Whistleblower says SEC 'roars like a lion, bites like a flea'
Financial guru Bernard Madoff was arrested in December, accused of bilking clients out of $50 billion in the greatest Ponzi scheme on record.
Ever since, watchdog groups have wondered: where was the Security and Exchange Commission?
Today, a whistle blower in the case -- a fraud investigator from Massachusetts named Harry Markopolos, who testified that he repeatedly tried to warn the SEC about Madoff -- said he knew in five minutes that the financier was a fraud because his earnings statement went in a straight 45-degree angle upward -- never encountering a single down day.
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The SEC missed it, he said, because the agency is over-lawyered, a captive of the industry and rife with regional turf wars.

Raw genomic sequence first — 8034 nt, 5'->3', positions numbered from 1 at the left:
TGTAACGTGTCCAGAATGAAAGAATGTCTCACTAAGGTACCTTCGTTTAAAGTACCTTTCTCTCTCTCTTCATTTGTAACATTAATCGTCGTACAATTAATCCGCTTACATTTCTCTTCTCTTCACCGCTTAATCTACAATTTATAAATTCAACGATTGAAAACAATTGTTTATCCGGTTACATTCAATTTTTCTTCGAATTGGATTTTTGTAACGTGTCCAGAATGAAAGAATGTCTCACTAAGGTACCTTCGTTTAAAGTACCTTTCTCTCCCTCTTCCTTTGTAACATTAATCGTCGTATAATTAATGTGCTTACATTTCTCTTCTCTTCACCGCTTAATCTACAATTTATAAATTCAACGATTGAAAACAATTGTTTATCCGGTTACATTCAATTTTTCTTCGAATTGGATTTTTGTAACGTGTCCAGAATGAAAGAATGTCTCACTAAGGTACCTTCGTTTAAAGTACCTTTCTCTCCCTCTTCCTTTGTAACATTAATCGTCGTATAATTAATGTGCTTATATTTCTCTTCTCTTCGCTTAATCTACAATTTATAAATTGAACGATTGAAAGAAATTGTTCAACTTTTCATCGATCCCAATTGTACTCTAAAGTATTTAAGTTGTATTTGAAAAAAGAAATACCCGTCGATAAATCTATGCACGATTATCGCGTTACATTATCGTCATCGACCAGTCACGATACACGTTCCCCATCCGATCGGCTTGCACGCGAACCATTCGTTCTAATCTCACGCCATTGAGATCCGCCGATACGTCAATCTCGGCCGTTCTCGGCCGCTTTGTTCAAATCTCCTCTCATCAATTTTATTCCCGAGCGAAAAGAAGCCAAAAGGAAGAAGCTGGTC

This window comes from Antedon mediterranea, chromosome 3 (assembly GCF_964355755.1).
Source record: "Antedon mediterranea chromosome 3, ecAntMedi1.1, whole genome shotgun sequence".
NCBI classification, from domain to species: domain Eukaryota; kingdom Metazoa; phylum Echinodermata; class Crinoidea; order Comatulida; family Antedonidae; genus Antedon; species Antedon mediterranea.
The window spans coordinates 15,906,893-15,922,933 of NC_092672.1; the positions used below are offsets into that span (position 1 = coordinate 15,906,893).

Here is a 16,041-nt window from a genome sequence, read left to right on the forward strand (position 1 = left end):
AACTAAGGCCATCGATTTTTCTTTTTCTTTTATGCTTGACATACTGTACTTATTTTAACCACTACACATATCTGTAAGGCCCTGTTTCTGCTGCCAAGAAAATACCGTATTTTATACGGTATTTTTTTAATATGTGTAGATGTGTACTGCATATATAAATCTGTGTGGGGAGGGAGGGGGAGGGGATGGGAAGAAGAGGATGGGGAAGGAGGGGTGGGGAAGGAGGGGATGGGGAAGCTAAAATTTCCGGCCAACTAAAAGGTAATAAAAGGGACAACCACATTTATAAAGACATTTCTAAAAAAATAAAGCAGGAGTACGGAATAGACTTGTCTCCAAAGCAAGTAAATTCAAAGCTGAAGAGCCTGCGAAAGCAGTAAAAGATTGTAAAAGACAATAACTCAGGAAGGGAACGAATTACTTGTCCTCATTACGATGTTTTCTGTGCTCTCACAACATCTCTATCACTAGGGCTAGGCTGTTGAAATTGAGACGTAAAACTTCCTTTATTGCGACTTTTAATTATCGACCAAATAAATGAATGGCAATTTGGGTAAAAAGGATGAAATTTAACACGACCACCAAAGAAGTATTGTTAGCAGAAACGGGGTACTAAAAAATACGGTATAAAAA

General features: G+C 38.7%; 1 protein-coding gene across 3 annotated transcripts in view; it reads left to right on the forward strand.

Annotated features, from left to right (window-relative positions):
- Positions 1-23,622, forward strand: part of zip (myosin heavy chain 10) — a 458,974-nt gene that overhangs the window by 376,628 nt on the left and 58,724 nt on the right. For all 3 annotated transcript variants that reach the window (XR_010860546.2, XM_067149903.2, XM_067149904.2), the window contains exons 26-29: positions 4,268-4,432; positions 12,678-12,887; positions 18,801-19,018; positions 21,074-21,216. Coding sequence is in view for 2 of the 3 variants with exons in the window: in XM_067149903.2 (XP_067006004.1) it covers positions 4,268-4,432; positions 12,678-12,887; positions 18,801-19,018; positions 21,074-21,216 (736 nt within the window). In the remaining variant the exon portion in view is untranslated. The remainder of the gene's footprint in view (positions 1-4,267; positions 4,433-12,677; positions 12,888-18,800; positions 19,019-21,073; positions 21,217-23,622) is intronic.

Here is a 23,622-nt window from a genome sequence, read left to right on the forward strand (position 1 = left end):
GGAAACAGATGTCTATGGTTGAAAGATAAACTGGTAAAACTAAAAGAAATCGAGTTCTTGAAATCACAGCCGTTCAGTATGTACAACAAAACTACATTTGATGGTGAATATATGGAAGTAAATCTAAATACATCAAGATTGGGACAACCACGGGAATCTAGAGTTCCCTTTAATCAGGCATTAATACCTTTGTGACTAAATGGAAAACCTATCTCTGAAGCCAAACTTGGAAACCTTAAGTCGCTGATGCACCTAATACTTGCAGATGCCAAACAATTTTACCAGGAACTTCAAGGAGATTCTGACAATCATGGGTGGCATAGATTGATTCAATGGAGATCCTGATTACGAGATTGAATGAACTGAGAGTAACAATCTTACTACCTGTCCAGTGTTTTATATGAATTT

“A fraud that should have been stopped at $7 billion in 2000 has now grown to $50 billion," he told a House Financial Services subcommittee. "The SEC roars like a mouse and bites like a flea.”
Repeatedly, including in one 29-page report, Markopolos said he warned the SEC about Madoff, but said he got no response. "I was told that the relationship between the SEC's Boston and New York offices is about as warm and cordial as the Yankees-Red Sox rivalry," he said.
Asked who should police the agency, Markopolos recommended that the lawyers be separated from the investigators. As for investigators, he said they should be elder statesmen of the profession, gray hairs who speak the language of finance but who aren't looking to use a stint at the SEC as a stepping stone to join the very Wall Street companies they are supposed to monitor.
"You need old foxes to come in and police the hen houses," he said.
-- Johanna Neuman
Photo: Getty Images